Intake during the grazing season is roughly 45 percent pasture and 55 percent TMR, with a economic move this year toward 50 percent TMR. The cows get 18 to 20 dry matter pounds of grass, with the calculation based on feed refusals.
"We're dictating how much they get off pasture by how much we feed them in the barn and how much time we give them to eat that feed," Matt explained.
The cows get their TMR fed before milking. The timing is important, he said, because the cows aren't going back on pasture with full stomachs and the last cows to come in can get their fair share.
The starting grazing height for perennial grass is 10 to 12 inches high and, definitely, before heading. "That seems to be the sweet spot where I can get a thick stand, but it's not too tall," he said.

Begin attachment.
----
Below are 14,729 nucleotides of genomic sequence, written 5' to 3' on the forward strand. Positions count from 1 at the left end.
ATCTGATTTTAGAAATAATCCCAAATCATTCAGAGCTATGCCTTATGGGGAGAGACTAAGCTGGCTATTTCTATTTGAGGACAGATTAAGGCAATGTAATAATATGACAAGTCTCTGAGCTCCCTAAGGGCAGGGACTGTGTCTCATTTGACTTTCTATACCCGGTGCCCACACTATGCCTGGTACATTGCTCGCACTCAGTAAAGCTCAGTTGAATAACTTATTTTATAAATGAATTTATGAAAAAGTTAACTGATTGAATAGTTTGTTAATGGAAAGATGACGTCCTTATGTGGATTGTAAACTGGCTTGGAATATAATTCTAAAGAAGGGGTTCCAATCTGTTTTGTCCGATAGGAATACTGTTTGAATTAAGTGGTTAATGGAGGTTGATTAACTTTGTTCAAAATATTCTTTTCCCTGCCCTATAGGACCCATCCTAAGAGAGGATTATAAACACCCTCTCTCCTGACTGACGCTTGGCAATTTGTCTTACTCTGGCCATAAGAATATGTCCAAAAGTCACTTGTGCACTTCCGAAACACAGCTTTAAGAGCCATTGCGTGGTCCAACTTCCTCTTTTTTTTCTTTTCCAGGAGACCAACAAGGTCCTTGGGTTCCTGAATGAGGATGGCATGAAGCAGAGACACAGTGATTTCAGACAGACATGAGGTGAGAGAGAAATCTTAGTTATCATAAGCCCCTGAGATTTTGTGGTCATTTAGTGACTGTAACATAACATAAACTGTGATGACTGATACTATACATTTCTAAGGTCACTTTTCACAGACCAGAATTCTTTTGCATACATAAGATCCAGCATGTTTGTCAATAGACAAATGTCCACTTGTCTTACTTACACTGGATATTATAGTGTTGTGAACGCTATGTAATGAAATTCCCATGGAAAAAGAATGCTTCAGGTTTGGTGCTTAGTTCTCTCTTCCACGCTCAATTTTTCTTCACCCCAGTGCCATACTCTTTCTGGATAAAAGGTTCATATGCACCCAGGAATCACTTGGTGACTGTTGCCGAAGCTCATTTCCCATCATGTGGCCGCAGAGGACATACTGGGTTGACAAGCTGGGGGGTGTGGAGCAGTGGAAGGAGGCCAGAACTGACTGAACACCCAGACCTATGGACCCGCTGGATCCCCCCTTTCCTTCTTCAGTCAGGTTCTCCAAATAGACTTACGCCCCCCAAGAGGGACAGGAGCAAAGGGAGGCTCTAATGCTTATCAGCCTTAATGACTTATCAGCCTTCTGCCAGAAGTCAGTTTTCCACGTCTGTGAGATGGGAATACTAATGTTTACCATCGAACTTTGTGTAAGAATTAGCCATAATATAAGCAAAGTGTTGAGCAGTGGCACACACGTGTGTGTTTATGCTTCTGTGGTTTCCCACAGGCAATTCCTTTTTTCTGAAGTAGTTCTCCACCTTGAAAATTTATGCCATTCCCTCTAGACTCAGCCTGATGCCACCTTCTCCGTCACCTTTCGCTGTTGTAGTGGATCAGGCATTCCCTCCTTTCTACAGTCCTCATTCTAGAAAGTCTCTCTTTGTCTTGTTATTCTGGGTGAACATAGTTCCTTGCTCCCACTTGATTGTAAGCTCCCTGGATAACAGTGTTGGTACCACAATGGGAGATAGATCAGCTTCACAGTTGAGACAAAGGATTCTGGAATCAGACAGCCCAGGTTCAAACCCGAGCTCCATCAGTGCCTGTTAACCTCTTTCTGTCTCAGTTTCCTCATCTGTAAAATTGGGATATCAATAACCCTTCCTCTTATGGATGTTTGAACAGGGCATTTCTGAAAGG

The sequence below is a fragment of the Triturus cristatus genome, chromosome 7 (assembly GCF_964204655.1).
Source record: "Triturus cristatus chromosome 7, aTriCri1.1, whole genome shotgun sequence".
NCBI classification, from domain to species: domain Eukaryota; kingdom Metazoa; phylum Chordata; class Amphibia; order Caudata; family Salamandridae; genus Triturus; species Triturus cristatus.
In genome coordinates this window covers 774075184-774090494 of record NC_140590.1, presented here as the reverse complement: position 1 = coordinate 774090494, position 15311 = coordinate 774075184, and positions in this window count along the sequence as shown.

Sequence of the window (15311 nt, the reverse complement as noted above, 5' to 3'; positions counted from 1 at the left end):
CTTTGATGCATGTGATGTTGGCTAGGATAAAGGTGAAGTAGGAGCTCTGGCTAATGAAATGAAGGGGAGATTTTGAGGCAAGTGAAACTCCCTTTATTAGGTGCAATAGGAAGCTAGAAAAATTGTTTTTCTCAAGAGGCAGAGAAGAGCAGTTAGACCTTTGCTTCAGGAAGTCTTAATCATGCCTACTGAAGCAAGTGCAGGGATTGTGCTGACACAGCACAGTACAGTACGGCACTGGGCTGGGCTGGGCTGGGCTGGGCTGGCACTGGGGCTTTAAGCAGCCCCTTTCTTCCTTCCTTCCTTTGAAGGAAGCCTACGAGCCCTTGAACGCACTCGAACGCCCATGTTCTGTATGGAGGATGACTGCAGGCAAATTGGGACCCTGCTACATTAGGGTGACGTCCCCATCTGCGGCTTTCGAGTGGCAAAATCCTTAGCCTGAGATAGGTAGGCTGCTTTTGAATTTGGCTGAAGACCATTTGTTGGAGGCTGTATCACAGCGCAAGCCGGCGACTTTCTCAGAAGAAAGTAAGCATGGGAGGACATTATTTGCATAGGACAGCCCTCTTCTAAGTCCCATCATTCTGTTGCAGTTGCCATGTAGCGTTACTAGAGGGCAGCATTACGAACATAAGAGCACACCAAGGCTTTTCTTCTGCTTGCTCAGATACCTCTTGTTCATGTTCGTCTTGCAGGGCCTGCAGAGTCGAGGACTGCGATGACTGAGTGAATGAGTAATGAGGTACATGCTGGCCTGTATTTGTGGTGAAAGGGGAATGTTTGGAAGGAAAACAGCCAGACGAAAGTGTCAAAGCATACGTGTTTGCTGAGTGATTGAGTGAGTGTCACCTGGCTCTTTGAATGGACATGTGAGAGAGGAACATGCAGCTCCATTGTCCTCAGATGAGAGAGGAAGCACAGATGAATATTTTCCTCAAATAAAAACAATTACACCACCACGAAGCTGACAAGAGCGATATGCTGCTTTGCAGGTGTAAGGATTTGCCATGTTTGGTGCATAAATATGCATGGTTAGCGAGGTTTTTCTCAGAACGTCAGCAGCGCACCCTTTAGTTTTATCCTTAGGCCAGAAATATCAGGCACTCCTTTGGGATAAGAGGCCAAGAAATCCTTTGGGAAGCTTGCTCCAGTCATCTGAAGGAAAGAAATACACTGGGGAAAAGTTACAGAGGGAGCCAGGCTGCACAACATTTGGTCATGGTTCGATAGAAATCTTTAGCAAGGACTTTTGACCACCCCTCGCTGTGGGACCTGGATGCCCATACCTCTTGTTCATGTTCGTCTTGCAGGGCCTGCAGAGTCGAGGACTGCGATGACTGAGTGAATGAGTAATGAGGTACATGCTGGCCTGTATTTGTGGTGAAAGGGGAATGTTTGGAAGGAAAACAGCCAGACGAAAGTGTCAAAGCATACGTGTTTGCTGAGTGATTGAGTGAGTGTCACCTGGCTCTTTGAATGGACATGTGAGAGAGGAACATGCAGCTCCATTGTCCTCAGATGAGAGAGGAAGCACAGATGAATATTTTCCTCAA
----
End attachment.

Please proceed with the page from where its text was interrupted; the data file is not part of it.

Post grazing height is 4-6 inches and paddock rotation is from 10 days to more than 45 days, depending on the growth, until late fall when it stretches to 60 days.
The cows are moved to fresh grass every 12 hours. "If we're moving them into milking, we're moving the fence, rather than just waiting behind the cows," Matt noted.
When the cows move from confinement to spring grass, milk production increases slightly and feed cost is greatly reduced. The income over feed cost (IOFC) increases up to $2.50 per cow per day, Matt pointed out.
"Do the math," he said. "We have 100 cows and expect to graze 200 days a year, so how much am I saving just on feed costs?"
Having the cows out on grass also means less use of electricity for lights and fans, less manure hauling, as well as better cow health, better feet and locomotion.
Tips for successful grazing